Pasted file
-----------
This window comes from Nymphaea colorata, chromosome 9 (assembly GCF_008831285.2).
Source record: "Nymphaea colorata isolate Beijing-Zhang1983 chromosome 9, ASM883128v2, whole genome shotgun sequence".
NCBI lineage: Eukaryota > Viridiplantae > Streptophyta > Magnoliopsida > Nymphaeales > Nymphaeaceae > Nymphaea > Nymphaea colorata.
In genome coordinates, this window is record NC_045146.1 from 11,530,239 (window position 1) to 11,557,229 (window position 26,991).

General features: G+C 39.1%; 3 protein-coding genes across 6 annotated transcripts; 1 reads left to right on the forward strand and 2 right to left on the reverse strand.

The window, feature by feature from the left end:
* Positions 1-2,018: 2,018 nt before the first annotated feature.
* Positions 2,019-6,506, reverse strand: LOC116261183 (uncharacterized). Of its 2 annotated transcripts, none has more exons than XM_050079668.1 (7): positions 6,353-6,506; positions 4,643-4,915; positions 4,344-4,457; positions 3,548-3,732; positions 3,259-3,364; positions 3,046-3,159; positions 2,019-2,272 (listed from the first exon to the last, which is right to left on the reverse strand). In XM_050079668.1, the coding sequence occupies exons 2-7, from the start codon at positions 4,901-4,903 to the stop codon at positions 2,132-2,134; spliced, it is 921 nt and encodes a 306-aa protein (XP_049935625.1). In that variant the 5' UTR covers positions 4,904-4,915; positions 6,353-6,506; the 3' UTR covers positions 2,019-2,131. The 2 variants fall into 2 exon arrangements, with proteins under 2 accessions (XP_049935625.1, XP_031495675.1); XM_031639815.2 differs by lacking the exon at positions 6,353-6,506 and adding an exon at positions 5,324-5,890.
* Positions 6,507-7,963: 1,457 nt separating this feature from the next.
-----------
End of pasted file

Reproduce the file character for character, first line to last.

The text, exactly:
This window comes from Nymphaea colorata, chromosome 9 (assembly GCF_008831285.2).
Source record: "Nymphaea colorata isolate Beijing-Zhang1983 chromosome 9, ASM883128v2, whole genome shotgun sequence".
NCBI lineage: Eukaryota > Viridiplantae > Streptophyta > Magnoliopsida > Nymphaeales > Nymphaeaceae > Nymphaea > Nymphaea colorata.
In genome coordinates, this window is record NC_045146.1 from 11,530,239 (window position 1) to 11,557,229 (window position 26,991).

General features: G+C 39.1%; 3 protein-coding genes across 6 annotated transcripts; 1 reads left to right on the forward strand and 2 right to left on the reverse strand.

The window, feature by feature from the left end:
* Positions 1-2,018: 2,018 nt before the first annotated feature.
* Positions 2,019-6,506, reverse strand: LOC116261183 (uncharacterized). Of its 2 annotated transcripts, none has more exons than XM_050079668.1 (7): positions 6,353-6,506; positions 4,643-4,915; positions 4,344-4,457; positions 3,548-3,732; positions 3,259-3,364; positions 3,046-3,159; positions 2,019-2,272 (listed from the first exon to the last, which is right to left on the reverse strand). In XM_050079668.1, the coding sequence occupies exons 2-7, from the start codon at positions 4,901-4,903 to the stop codon at positions 2,132-2,134; spliced, it is 921 nt and encodes a 306-aa protein (XP_049935625.1). In that variant the 5' UTR covers positions 4,904-4,915; positions 6,353-6,506; the 3' UTR covers positions 2,019-2,131. The 2 variants fall into 2 exon arrangements, with proteins under 2 accessions (XP_049935625.1, XP_031495675.1); XM_031639815.2 differs by lacking the exon at positions 6,353-6,506 and adding an exon at positions 5,324-5,890.
* Positions 6,507-7,963: 1,457 nt separating this feature from the next.